Attitude Book Series by John R. Patrick

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GeocachingIt was good to check out of the Caesar Business hotel for the second, and hopefully, last time. Our luck did indeed turn the corner. All the squawks were cleared. The tail number had been transformed (see photos) and was ready to be inspected for airworthiness. The gentlemen from ANAC arrived on time and completed their inspection by noon. There was a delay in getting the over-flight permit from Rio but we had it by 2:30 PM. The Embraer team provisioned the plane with some sodas and snacks. The baggage was loaded. The only remaining step was to purchase fuel.
Jet fuel prices are volatile — down 6% from a year ago but up 10% from a month ago. The prices are also somewhat unpredictable so it is a good idea to use a fuel program such as Colt International to get pre-negotiated prices. Colt can get the price and provide you with a fuel authorization so that when you arrive somewhere the price is already set and the purchase is placed on your Colt card. Colt is international but the airport in Sao Jose dos Campos does not recognize them. In fact they don’t accept any credit cards — cash only. The in thing currently is to say the U.S. dollar is weak but if you are outside of the U.S. people seem to like the dollar very much — in fact insist on it. With a plane ready to head to the U.S. and only one fuel provider at the airport you can really appreciate competition and know what happens with the lack thereof.
We took off around 4 PM and headed for 41,000 feet and straight to Brazilia, the capital city of Brazil. By the time we got to the FBO, the Petrobras fuel truck was waiting for us. Captain Bill and Captain Rafael Silva, who speaks Portugese, got into a discussion with the fuel truck driver and colleagues but then with a supervisor. We had been told by Colt that we had a fuel authorization but the gentlemen from Petrobras said they never heard of Colt and that their price was north of $6 per gallon and they only accepted cash — U.S. dollars. Captain Bill pointed to a Shell fuel truck across the runway and the supervisor knew what he meant. The Petrobras truck pulled out and the Shell truck pulled up to take their place. The price was more than $1 per gallon lower. This is another reason to have a delivery consultant like JetQuik along — they have seen this movie before.
The flight from Brazilia would be the longest leg of the trip — more than three hours. It started out smoothly but we then entered unexpected and heavy icing. Very heavy even by account of the two heavily experienced captains up front. It was exciting to watch the deicing boots expand and contract and comforting to know well the Embraer engineered deicing equipment worked. I certainly did not expect to see the boots in action on the first day of flight. Belem is a large city on the banks of the Amazon estuary. The city was founded in 1616 and was the first European colony on the Amazon. The giant river is a tiny bit shorter than the Nile but is definitely the largest river in the world by all other measures. At some points in the season it has a width of more than 120 miles. It is not the size that has resulted in there being no bridges over the river — engineers could certainly design one. The issue is that the rainforest is so intense that there are no roads and cities that a bridge would connect.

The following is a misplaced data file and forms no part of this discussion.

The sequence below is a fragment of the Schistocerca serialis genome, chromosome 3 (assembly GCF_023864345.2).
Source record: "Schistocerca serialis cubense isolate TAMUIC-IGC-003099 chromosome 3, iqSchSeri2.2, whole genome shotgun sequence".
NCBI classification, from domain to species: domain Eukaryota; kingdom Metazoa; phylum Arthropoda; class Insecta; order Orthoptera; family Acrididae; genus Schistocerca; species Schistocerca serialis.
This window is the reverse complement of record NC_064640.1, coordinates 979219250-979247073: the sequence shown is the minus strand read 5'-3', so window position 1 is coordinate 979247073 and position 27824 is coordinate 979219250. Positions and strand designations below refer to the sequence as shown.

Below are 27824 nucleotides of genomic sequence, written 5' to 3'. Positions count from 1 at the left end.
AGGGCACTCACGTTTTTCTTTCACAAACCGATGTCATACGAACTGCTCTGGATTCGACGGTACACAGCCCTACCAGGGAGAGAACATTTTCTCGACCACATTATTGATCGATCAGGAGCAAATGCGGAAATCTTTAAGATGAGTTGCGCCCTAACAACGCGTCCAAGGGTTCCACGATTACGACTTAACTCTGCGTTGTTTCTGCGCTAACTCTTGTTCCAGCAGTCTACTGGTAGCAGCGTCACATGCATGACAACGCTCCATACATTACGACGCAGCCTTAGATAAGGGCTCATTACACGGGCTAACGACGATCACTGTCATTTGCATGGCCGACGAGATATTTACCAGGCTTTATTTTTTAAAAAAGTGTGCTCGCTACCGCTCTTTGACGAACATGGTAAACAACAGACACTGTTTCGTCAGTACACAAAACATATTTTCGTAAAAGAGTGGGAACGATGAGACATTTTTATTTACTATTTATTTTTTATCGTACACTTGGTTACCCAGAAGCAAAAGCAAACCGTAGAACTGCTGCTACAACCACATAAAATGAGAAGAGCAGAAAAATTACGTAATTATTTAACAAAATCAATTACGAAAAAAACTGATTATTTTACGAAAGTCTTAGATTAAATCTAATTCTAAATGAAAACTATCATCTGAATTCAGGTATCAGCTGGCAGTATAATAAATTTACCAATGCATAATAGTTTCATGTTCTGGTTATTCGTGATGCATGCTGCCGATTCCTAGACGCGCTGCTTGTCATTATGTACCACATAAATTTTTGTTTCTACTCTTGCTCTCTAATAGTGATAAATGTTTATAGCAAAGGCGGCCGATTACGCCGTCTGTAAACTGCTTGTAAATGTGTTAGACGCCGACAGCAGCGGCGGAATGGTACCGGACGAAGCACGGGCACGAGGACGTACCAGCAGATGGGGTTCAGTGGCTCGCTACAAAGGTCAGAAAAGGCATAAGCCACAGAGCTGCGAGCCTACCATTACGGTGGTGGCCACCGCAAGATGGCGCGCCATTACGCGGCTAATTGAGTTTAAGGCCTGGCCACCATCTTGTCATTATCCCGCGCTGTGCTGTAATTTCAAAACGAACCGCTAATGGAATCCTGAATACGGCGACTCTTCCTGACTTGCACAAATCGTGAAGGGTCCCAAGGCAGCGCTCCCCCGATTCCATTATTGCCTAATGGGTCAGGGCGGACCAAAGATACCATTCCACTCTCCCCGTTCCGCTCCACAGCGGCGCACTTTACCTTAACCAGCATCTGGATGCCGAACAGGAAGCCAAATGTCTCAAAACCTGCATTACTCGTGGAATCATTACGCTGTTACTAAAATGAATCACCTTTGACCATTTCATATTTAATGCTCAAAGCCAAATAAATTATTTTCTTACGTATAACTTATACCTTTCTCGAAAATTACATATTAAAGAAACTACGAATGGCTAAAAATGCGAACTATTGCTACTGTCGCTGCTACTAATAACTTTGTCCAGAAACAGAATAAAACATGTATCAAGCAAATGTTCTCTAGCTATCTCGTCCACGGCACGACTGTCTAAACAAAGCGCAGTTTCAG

Belem undoubtedly has many treasures worth visiting but for transient pilots the city was not a joy — far from it. The good news was that the FBO had received the Colt fuel authorization so although we did not know the price we were paying we knew it was pre-negotiated by Colt and would be billed to the Colt card. The four of us loaded our bags into a small taxi and made our way over the most pot-holed road I have ever encountered. The drive was a half-hour or so with many red lights. At each one the driver stepped on it! Turns out that stopping at a light is an invitation to thugs to attack. The Hilton was claimed to be the best hotel in the city but the stench upon entering the lobby was a big turn-off and the beds reminded me of my days at Fort Bragg in the U.S. Army forty years ago. It was 11 PM and although we had had no dinner, for some reason no one had much of an appetite.
Tomorrow would begin the island hopping through the Caribbean. Stay tuned.

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